Fortunately, serious scientists are now limiting attempt by pseudoscientists and opinionated laypeople to present more pseudoscientific nonsense about mutations, natural selection, and evolution. Those attempts may stop here.

See: The complex evolutionary history of aminoacyl-tRNA synthetases November 29, 2016

This article includes ongoing misrepresentations of how biophysically constrained protein folding chemistry is linked from RNA-mediated amino acid substitutions to the nutrient-dependent pheromone-controlled weekend resurrection of the bacterial flagellum.

Everything known to serious scientists is again placed back into the context of theories and “complex evolutionary histories.”

But the resurrection of the flagellum occurred within 96 hours in an organism (P. fluorescens) that fluoresces with exposure to ultraviolet light.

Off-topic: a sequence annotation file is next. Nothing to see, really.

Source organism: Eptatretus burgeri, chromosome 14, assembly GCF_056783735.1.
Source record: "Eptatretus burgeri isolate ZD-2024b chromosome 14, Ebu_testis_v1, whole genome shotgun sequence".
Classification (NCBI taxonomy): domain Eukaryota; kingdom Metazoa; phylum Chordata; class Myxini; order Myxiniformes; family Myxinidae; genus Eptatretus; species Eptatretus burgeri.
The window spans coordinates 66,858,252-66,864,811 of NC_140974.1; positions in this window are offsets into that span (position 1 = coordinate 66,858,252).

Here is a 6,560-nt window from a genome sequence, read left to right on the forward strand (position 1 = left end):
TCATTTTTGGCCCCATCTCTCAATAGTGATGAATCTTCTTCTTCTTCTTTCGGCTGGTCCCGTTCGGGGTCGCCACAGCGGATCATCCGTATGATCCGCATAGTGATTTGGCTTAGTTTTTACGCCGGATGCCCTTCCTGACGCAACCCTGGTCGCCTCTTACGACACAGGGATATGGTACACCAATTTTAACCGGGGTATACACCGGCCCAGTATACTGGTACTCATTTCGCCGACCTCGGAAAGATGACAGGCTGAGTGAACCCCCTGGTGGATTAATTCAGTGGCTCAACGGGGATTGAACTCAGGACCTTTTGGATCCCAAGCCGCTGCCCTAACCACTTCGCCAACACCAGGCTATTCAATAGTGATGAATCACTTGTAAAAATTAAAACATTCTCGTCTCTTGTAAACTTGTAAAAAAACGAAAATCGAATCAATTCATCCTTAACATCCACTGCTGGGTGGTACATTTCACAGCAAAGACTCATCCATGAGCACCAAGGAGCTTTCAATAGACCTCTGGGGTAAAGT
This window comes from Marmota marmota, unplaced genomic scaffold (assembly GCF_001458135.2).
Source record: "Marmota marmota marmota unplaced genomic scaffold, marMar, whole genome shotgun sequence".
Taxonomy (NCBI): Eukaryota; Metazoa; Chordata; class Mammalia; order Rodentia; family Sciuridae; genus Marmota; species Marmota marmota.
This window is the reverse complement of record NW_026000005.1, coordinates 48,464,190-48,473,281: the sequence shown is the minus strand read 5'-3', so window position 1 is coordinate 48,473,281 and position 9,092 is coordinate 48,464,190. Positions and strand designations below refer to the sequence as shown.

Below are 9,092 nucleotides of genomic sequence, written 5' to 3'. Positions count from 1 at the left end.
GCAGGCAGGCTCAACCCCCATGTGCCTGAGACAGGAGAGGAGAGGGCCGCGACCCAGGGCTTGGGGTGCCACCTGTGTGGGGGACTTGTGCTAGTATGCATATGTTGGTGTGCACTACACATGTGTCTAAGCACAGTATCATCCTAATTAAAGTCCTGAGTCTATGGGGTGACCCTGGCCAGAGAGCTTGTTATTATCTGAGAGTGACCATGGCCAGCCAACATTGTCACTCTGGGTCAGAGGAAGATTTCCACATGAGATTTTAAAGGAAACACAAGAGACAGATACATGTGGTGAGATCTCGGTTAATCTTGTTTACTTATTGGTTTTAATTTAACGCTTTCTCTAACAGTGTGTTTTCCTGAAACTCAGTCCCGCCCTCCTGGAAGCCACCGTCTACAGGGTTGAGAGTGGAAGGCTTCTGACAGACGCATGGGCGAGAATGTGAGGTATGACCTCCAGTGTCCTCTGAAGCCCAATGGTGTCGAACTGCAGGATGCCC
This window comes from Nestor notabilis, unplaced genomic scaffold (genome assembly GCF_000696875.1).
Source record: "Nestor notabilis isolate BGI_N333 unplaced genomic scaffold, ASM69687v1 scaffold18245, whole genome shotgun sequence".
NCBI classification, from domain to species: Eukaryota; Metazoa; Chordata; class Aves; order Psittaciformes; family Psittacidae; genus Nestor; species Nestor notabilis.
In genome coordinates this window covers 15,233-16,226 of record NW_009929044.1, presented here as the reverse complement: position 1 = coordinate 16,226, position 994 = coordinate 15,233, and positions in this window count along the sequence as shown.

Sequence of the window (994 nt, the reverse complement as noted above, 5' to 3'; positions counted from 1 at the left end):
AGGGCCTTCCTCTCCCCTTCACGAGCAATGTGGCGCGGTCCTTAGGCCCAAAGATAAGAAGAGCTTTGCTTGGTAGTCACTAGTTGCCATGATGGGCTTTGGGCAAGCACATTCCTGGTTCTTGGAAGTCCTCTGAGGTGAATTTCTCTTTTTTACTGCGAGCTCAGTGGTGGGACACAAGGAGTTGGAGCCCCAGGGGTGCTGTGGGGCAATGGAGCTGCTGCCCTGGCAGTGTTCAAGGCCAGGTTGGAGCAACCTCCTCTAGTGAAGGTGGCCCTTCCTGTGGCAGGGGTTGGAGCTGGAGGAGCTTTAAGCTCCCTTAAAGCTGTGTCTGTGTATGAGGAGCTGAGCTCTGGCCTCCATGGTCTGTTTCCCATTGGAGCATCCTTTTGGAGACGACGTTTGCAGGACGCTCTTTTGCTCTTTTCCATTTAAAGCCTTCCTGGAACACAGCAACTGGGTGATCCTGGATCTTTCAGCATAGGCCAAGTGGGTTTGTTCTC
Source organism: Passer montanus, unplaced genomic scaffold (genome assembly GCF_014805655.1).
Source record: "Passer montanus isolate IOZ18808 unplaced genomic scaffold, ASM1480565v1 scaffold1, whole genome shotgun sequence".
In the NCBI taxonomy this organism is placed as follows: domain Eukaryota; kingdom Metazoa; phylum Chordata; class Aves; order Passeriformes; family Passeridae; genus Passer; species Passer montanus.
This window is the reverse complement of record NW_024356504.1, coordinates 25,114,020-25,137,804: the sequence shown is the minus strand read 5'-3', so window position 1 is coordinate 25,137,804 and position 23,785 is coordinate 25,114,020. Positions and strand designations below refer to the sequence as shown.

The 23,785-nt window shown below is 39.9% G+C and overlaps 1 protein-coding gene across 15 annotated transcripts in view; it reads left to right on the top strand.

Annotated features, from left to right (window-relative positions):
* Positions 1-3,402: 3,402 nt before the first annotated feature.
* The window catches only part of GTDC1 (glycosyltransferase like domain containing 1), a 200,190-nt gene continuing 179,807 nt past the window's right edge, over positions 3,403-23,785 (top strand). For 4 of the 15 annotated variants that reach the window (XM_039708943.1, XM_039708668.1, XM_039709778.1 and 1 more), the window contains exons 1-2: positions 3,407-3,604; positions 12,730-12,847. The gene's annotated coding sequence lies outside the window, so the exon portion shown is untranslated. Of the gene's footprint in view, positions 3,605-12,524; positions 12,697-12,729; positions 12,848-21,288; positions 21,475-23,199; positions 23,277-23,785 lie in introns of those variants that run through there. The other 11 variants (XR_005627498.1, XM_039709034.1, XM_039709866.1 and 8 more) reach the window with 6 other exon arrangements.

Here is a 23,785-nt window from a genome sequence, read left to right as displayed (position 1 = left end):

The failure to link the anti-entropic virucidal energy of sunlight to healthy longevity is the reason some researchers still frame their results in the context of ridiculous theories. In this article, they could refute the theories by the mere mention of the energy source that powers all cell type differentiation in all cell types of all individuals of all living genera.

Instead of the explanatory power of energy as information, an “evolutionary history” approach is used, which ignores the weekend evolution of the irreducibly complex bacterial flagellum.

The journal article was reported as: Ancient enzyme morphed shape to carry out new functions in humans

 Schimmel compared it to reshaping an airplane’s wing to serve as the airplane’s tail instead. “Nature has provided ways for reshaping objects, like C-Ala, and when that happens, new functions occur,” he said.

Selective autophagy is akin to the complete destruction of the airplane, which is rebuilt in its entirety via energy-dependent changes in hydrogen-atom transfer in DNA base pairs in solution in all living genera. All the reassembled parts must be linked from energy transfer to functional structures at every level of examination. In the context of biologically-based cause and effect, angstroms must be linked to ecosystems in all living genera via conserved molecular mechanisms.